Leak of judicial questionnaires potentially criminal, says Christie

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WESTFIELD – It was a breach of confidentiality, Gov. Chris Christie said of leaked Supreme Court nominee questionnaires – so much of a breach it may have been a crime.

“The actual leaking (of questionnaires) never happened before,” he said. “That, by the way, could be a crime…The underlying leak of the documents to the press (could lead to) civil and criminal penalties.”

But Christie said, “That’s up to law enforcement to decide what they want to do.” In the meantime, he is urging state Sen. President Steve Sweeney, (D-3), West Deptford, to take the appropriate action. “We didn’t write these rules,” he said regarding the chamber rule that bars release of the internal documents used for vetting candidates. “I take great encouragement in Sen. Sweeney’s response.”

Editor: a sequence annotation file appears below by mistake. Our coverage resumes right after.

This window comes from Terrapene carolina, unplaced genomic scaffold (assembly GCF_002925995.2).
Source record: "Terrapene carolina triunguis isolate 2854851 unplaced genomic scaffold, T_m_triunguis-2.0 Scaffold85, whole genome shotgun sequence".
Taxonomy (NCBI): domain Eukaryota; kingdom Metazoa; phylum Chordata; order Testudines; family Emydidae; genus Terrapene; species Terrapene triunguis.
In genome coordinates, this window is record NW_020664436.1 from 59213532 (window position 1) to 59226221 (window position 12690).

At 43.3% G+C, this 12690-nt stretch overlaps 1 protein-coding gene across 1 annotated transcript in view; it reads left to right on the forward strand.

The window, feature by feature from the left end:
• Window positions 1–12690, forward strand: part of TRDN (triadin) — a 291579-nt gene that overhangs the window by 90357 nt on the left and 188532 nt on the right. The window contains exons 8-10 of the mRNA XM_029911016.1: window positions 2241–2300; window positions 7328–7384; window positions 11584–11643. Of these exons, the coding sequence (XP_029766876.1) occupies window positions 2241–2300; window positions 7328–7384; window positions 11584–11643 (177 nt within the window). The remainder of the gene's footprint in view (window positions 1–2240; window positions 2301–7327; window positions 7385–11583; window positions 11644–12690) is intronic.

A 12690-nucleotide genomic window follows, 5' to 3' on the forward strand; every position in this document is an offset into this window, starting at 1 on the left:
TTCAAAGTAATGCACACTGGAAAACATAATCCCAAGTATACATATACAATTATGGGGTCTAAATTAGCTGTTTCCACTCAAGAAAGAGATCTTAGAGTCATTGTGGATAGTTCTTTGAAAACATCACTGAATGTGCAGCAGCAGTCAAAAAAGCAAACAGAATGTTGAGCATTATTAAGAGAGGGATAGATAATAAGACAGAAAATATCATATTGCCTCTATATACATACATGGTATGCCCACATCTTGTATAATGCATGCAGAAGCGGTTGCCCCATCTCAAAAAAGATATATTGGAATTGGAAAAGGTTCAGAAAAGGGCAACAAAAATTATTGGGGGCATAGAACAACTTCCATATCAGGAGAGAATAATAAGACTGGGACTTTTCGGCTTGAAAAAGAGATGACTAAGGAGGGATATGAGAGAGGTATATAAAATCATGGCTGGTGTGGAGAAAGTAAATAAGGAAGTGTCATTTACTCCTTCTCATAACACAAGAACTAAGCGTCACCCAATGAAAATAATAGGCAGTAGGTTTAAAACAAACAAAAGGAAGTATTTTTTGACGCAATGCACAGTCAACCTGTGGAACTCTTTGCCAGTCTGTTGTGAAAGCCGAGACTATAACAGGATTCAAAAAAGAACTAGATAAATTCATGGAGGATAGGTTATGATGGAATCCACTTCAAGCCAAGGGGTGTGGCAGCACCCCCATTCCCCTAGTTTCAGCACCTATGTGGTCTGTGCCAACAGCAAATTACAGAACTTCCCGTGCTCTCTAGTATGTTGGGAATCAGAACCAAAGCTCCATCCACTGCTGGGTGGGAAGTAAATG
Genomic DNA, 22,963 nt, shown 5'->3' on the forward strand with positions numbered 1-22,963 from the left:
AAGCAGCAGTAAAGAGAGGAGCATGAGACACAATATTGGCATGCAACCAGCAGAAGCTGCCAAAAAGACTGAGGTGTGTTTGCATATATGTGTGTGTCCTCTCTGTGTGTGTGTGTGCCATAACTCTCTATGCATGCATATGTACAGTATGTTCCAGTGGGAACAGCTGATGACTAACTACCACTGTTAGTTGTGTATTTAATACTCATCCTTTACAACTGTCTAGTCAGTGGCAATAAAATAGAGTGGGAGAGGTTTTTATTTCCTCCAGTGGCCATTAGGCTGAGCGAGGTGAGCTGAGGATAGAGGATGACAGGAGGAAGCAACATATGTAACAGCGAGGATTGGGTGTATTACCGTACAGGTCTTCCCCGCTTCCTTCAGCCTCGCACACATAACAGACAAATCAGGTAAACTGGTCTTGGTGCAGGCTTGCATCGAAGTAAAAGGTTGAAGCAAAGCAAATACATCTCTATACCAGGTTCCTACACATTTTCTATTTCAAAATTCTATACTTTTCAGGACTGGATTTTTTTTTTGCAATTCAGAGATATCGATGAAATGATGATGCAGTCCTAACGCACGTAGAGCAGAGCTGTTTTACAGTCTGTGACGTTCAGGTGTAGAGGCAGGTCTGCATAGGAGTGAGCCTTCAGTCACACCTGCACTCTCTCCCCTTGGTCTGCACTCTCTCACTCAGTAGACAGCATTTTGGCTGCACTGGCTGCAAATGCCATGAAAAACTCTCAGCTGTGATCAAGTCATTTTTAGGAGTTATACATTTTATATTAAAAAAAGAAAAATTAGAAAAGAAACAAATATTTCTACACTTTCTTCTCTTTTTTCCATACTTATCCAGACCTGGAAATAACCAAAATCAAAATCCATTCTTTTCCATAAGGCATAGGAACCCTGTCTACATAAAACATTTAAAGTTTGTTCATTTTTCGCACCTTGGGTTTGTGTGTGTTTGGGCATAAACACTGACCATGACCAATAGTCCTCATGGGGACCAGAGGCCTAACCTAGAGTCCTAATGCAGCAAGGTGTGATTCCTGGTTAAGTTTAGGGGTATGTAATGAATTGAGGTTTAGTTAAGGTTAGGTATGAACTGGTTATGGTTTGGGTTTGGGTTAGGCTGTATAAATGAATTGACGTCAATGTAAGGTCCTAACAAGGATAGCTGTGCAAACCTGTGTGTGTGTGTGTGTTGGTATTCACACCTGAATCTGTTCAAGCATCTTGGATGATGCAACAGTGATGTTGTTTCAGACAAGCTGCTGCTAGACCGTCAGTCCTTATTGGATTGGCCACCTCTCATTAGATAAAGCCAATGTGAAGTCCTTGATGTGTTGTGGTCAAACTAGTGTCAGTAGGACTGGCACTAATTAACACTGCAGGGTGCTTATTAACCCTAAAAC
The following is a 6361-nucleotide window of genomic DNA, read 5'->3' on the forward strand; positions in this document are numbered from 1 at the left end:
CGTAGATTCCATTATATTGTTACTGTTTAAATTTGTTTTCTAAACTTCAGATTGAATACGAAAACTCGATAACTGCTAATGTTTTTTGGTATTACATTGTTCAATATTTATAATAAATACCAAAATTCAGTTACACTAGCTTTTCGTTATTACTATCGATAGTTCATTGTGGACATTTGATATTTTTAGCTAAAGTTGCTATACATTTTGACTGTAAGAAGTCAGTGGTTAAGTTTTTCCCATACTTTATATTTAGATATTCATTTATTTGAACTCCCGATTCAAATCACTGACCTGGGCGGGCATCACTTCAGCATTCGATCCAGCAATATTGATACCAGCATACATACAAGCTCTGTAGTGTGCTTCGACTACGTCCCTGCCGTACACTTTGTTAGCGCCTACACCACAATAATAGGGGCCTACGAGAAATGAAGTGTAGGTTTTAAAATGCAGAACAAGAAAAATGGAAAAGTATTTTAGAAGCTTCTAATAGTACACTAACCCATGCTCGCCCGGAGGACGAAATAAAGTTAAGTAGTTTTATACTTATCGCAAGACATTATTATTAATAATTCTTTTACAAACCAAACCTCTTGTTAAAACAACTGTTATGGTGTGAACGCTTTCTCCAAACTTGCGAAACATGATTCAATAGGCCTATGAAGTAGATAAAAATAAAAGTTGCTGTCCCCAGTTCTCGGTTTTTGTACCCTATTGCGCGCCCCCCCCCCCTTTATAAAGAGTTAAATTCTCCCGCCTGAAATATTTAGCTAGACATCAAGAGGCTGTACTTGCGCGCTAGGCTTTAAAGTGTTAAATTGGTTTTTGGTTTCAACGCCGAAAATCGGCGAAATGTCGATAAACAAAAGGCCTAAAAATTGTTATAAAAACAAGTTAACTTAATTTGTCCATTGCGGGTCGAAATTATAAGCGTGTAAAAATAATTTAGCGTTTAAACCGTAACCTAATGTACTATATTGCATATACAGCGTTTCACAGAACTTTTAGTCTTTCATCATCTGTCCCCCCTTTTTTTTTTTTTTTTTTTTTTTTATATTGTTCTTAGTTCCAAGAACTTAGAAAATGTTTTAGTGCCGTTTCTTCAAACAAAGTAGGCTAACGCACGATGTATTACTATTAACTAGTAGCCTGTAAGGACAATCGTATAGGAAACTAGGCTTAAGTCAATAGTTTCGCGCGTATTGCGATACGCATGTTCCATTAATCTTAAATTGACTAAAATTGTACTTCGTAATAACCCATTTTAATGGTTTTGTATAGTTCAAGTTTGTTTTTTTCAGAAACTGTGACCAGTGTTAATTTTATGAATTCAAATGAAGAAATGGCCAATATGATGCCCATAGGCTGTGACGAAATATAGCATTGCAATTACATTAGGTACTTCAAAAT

As U.S. Attorney, Christie said he “conducted a number of different leak investigations over time,” but found that finding the leak was harder that it may seem. “Very difficult to get to the bottom of,” he said.

Information from the questionnaires appeared in a Star-Ledger story on Tuesday. Christie said laws protecting the release of confidential medical information, HIPAA laws, may have been violated. “I don’t know whether it was a Republican or a Democrat (or) a staff member at OLS,” he said. “I am not going to permit my nominees…to be smeared though (this) process.”

Aside from the actual leak, he also picked out state Sens. Loretta Weinberg, (D-37), Teaneck; Ray Lesniak, (D-20), Elizabeth, and Paul Sarlo, (D-36), Wood-Ridge, for comments they made to the press about information or lack of information on the questionnaires. “They promised them upfront that it would become strictly confidential,” he said of the questionnaires. “These guys don’t deserve this treatment.”

Asked whether Christie supported the Legislature’s call for release of nominee tax returns, he said, “I’m not responding to calls for anything for these nominees.” He said tax return information would have been supplied if the lawmakers’ questionnaire asked for it. “Change your questionnaire,” Christie said.

Leak of judicial questionnaires potentially criminal, says Christie